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Somewhere in Japan, a man (Shoichi Matsuda) has started watching a website called “DeathTube,” which allegedly broadcasts murders in real time. He watches as a person trapped in a room is killed, and wonders if it’s real or faked. The next day, he wakes up in one of those rooms. Now he’s the one on DeathTube. He and seven others in similar rooms must play a series of games, manipulated by the site’s cartoonish logo. If they don’t play, they die.

The phrase “torture porn” gets thrown around a lot by movie fans these days, describing the latest trend in horror flicks. It’s often not an appropriate descriptor, but in the cast of DeathTube: Broadcast Murder Show, the label fits. Almost the entire movie is the mysterious killer/abductor messing with the main characters in increasingly bizarre and cruel ways. Despite our heroes’ best efforts to stay alive and outsmart the baddie, the screams, tears, and bloodletting commence.

The Saw franchise is obviously a template for this movie. They both have similar villains who play cruel games with their victims, they both take place inside gritty, grimy settings, and they both have a similar downbeat and nihilistic tone. I’ve seen the Saw movies and didn’t care for them (OK, you got me; the third one was pretty good), but they do a lot of things right that DeathTube gets wrong. Most importantly, the Saw villain has a method to his madness. As evil as he is, he’s trying to teach his victims a lesson of sorts. The villain of DeathTube has no rhyme or reason as to why he’s doing what he’s doing. The whole movie is cruelty and awfulness for the sake of cruelty and awfulness.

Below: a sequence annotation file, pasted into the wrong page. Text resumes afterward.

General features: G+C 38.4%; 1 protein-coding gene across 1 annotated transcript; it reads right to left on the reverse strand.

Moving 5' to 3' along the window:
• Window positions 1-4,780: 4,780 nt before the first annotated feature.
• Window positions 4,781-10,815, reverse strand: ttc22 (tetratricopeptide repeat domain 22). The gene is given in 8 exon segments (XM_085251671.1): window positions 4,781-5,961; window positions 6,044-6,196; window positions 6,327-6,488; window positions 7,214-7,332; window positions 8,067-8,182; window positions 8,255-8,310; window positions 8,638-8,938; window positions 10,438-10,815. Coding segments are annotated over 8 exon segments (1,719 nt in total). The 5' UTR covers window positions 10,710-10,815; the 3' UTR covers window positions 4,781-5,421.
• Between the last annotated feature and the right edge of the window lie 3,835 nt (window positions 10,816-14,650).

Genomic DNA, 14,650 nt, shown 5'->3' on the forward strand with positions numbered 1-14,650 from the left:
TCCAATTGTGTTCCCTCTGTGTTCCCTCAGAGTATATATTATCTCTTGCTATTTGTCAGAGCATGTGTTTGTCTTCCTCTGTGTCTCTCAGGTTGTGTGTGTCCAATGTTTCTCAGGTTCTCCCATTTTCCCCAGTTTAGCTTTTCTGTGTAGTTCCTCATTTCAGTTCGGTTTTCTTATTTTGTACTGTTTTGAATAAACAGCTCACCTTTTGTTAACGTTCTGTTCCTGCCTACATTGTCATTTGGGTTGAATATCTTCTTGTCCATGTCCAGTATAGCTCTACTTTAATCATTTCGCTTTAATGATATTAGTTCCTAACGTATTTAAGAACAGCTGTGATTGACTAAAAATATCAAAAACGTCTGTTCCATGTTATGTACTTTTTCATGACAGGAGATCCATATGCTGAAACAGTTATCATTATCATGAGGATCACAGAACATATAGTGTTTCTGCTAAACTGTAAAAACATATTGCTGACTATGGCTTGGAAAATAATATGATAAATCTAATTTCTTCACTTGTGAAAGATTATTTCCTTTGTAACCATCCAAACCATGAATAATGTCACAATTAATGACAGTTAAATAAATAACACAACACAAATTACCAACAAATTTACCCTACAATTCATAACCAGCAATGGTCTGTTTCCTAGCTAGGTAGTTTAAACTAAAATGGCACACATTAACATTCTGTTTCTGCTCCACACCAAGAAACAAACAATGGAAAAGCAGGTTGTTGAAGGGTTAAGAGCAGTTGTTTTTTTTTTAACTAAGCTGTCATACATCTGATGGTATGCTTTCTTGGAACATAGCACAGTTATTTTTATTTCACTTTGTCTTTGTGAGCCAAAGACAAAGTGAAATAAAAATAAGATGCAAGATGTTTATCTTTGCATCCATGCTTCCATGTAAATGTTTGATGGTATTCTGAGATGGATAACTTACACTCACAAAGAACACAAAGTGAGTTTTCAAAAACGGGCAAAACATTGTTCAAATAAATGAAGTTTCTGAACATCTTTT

The actors throw themselves into this thing with enthusiasm. Some of the characters are thinkers, constantly trying to come up with ways to fight back, while others are panicky, on the verge of hysterics throughout the proceedings. The deadly games keep you guessing as to what sick twist each one will inevitably have, but the film’s final moments go overboard with one surprise twist too many. The image of the killer, once we finally get a look, is nice and bizarre, a fairly memorable movie monster—visually, at least.

The video on the disc is fine, making the most of the dreary brown color scheme. The audio, in Japanese with English subtitles, is adequate. The villain’s voice is a cool effect, booming around the room as it does, but the occasional and—oddly misplaced—classical music selection doesn’t play as well. A trailer is it for extras.

The movie held my interest, but after watching it, I sat back and thought, “Well, that was pointless.” DeathTube: Broadcast Murder Show sacrifices plot and character in favor of torture and suffering. Violence should serve the story, not the other way around.

The Verdict

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